• Self-care (taking your own time out)

You can start with whatever level of these skills you have today.

Skill #1: Observation

Noticing Signs of Emotional Stress In Younger Children

How do you know that your toddler or elementary school child needs help managing emotions? The sooner you can notice your child is having trouble behaving or returning to a happy or pleasant mood, the sooner you can step in. Your response can provide needed support and decrease their need to communicate in undesired ways. 

Young children often use nonverbal behaviors to communicate their feelings. That’s why it’s important to take time to observe and decode what their behavior is saying.

Noticing and even saying what you notice can help children understand what they are feeling by putting words to their behavior, and what to do with emotional energy.

The Power of Compassion for Emotional Children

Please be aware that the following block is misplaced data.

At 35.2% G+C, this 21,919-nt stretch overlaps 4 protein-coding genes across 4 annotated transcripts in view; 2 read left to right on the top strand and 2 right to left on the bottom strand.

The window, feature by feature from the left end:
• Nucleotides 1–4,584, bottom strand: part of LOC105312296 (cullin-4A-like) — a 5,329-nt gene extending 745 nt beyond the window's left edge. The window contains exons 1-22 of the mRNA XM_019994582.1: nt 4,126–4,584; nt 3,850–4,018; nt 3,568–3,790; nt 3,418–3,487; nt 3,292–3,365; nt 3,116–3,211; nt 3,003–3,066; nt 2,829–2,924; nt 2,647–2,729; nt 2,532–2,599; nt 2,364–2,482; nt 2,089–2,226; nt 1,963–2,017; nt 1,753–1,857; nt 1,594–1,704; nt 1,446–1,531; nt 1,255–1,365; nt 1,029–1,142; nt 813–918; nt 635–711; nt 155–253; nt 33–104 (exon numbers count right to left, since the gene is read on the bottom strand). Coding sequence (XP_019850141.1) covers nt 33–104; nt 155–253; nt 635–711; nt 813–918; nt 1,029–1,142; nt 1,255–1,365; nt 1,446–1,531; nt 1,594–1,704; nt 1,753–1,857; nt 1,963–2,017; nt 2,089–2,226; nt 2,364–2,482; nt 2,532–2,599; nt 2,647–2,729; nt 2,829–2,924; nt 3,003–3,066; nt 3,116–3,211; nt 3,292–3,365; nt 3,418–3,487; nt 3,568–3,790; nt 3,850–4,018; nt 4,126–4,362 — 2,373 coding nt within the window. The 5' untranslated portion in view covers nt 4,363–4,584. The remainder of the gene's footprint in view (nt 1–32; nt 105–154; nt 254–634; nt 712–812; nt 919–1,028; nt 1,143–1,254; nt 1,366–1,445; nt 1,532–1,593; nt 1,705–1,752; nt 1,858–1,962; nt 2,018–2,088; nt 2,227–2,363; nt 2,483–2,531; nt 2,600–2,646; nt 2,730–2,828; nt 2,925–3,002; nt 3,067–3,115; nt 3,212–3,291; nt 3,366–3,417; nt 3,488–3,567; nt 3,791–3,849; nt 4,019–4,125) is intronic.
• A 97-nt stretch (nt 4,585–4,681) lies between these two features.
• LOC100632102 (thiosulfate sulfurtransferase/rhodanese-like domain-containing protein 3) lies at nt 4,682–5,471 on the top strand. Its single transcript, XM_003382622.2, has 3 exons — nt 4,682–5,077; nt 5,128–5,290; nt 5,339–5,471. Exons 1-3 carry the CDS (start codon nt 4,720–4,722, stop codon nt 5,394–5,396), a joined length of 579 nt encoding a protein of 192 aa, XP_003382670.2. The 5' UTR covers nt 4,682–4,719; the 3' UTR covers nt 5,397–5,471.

Compassion is so very important to help children manage their own emotions. No parent likes to hear whining or be yelled at. But there’s a danger in simply punishing the child for expressing emotions. Punishment for emotion-driven behavior can often feel to the child like rejection, like his or her feelings are wrong.

When children repeatedly find they can’t get help when overwhelmed, they can end up feeling bad about themselves. They may believe their emotions make them unwanted, and helpless to manage strong feelings alone.

You don’t have to accept impulsive behavior especially if it endangers others. But you can help a child learn to manage behavior by noticing his or her emotional needs.

Say what you notice and guide children to places where they can be safer and work out their feelings with you:

  • “I see you’re upset. But there’s no running here – let’s go outside.”
  • “Oh, no we can’t hit people. Come punch this pillow if you need to get out some feelings.”
  • “What a loud voice! Can you show me what’s wrong?”

Skill #2:  Intuition

Checking Your Gut Feelings to Understand Your Child

Use your relationship with your child and your intuition to decode what’s going on. 

Even if your toddler doesn’t speak yet, you can ask simple questions to show you see the upset:

  • “Hey, what’s going on?”